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Understanding Dementia & Impaired Function - DementiaGuide.com
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Understanding Dementia

Impaired Function

This is an excerpt from the book Understanding Dementia, which is meant to be a practical manual for primary care physicians and other health care professionals. Dementia exists when impairment with cognition (e.g. memory , language, calculation) is severe enough to interfere with function. Thus the assessment of function is an essential aspect of an assessment for dementia. It is discussed in Chapter 5. (In the preface to the book the authors acknowledge the pioneering work of Dr. Barry Reisberg of New York University in relating the staging of dementia to the degree of functional impairment and to changes in the brain. The relevance of his work is especially clear in this excerpt.)

How do the impairments affect function?

Besides the presence of cognitive impairments the diagnosis of dementia also requires that the impairments lead to a decline in social, work or home function. It is worthwhile to spend some time exploring function and changes the patient has made in their usual routine, as some of the most convincing evidence for a diagnosis of dementia comes from this area. Function must be explored with the patient and family. Often decline has been noticeable for some time and innocently ascribed to aging; to be polite, families often minimize the problems and therefore will need to be drawn out during the interview. The FAST (Functional Assessment Staging Tool), developed by Dr Barry Reisberg and colleagues at New York University, provides a useful tool with which to assess function (see Table 5.4). For patients who are still working, problems noticed on the job can be discussed. It is often helpful to ask about changes: are there any tasks that are more difficult now than before? As always corroborating evidence is particularly important: have coworkers noticed any warning signs? For patients who are at home their ability to maintain the household and themselves can be explored.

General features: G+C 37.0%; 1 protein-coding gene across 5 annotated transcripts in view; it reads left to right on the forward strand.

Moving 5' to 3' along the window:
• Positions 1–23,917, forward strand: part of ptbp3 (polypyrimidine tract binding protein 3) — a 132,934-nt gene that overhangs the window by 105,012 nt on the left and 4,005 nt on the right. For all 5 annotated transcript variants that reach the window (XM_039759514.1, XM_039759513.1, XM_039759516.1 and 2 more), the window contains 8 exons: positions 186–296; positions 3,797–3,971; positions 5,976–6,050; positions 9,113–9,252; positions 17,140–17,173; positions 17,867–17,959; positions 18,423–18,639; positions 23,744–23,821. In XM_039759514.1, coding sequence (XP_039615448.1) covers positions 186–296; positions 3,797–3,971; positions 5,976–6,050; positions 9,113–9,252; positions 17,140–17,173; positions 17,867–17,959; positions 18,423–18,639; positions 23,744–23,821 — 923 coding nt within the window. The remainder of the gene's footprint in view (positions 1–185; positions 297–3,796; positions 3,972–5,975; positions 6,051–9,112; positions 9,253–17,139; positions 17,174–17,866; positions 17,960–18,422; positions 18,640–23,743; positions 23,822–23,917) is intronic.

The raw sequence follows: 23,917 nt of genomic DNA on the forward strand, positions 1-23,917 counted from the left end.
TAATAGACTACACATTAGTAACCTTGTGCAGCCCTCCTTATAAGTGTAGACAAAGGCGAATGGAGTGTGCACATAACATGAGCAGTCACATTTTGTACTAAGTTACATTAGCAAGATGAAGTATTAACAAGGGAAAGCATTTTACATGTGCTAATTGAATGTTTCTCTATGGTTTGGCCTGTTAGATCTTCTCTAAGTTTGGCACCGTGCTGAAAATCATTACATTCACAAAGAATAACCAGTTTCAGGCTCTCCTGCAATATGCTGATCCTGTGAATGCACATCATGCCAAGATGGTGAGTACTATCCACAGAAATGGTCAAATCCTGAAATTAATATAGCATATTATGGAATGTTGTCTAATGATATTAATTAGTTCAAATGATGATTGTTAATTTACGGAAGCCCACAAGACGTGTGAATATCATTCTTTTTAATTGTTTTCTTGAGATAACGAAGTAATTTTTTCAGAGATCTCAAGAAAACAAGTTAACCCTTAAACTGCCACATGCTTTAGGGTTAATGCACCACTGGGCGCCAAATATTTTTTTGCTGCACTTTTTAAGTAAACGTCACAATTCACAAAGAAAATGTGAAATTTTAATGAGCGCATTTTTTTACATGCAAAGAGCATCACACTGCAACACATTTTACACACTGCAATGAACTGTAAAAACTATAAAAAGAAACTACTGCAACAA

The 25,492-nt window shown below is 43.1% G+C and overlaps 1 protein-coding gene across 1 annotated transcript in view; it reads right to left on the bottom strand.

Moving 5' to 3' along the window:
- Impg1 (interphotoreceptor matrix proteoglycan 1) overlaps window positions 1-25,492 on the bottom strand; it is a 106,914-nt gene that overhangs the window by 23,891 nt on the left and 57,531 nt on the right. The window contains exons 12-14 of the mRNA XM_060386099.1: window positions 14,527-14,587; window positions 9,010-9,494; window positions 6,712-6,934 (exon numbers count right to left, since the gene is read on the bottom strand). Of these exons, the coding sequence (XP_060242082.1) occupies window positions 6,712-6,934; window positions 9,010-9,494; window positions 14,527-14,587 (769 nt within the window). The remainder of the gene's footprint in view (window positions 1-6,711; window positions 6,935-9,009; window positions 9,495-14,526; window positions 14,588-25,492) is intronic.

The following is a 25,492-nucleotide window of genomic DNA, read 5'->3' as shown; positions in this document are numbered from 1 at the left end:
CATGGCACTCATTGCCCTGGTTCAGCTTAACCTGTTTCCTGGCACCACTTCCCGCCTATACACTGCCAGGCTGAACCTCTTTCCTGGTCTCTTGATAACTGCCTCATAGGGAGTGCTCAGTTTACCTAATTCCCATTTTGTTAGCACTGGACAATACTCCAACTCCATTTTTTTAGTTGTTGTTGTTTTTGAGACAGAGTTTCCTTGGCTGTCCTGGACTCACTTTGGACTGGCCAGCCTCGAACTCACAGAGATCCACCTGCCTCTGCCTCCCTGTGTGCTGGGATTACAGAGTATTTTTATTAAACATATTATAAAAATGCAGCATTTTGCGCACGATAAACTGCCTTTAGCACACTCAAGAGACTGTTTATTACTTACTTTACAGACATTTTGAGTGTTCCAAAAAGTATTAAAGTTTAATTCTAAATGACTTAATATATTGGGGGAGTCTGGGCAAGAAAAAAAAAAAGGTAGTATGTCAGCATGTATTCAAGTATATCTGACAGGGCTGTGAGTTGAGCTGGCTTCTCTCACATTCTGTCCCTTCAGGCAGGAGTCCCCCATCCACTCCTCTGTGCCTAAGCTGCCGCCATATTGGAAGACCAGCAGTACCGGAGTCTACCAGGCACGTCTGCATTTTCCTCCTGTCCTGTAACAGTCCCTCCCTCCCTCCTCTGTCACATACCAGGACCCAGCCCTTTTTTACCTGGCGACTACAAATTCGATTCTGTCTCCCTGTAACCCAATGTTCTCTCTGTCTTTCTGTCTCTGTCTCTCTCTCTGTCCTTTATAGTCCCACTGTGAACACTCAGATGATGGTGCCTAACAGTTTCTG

Rockwood & MacKnight, 2001. p. 85

The FAST is divided into seven stages , ranging from no functional loss (stage 1) through subjective loss only (stage 2) to impairment only in demanding situations (stage 3) which is compatible with, though not sufficient for, a diagnosis of dementia. Typical abnormalities reported at this stage would be the fire inspector who now needs to look up the building codes, or the bank manager who must brief himself on loan regulations before a meeting, where previously they were second nature. In mild dementia (stage 4) difficult everyday tasks, such as managing finances or a multicourse dinner, are impaired. In the later stages of dementia problems with function become more obvious. Requiring prompting to change clothing, difficulty with dressing, toileting, and manipulating a knife and fork occur in the middle stages (stage 5 and early stage 6).

In later stages of untreated dementia, patients typically develop incontinence , difficulty walking, and eventually are unable to speak, smile, and finally swallow (late stage 6 and stage 7). Again, it is important to identify the degree of change from the individual's premorbid level of function, the onset and duration of decline, and corroborate self-reported function with an informant's observations. Often the family will be unwilling to discuss their observations openly in the patient's presence; a telephone call or quick private conversation can be invaluable. Discussion with the family is crucial. In our experience, occasions when we have missed the diagnosis of dementia have typically been due to lack of communication with the family. If no family members are present, we usually seek the patient's permission to make contact.

The FAST has several other uses. It gives a rough guide to the expected duration of each stage in Alzheimer's disease . This information can be used to help the family plan for the future. A table correlating MMSE scores with function is also available (see Table 5.5); its chief use arises when correlation is not present; for example, when the score is low and the patient and family report normal function, closer inquiry to identify deficits is necessary. Questions we have found useful are to ask the family members if they feel comfortable driving with the patient, or, if they were going away, would they arrange for someone to check in on their relative regularly?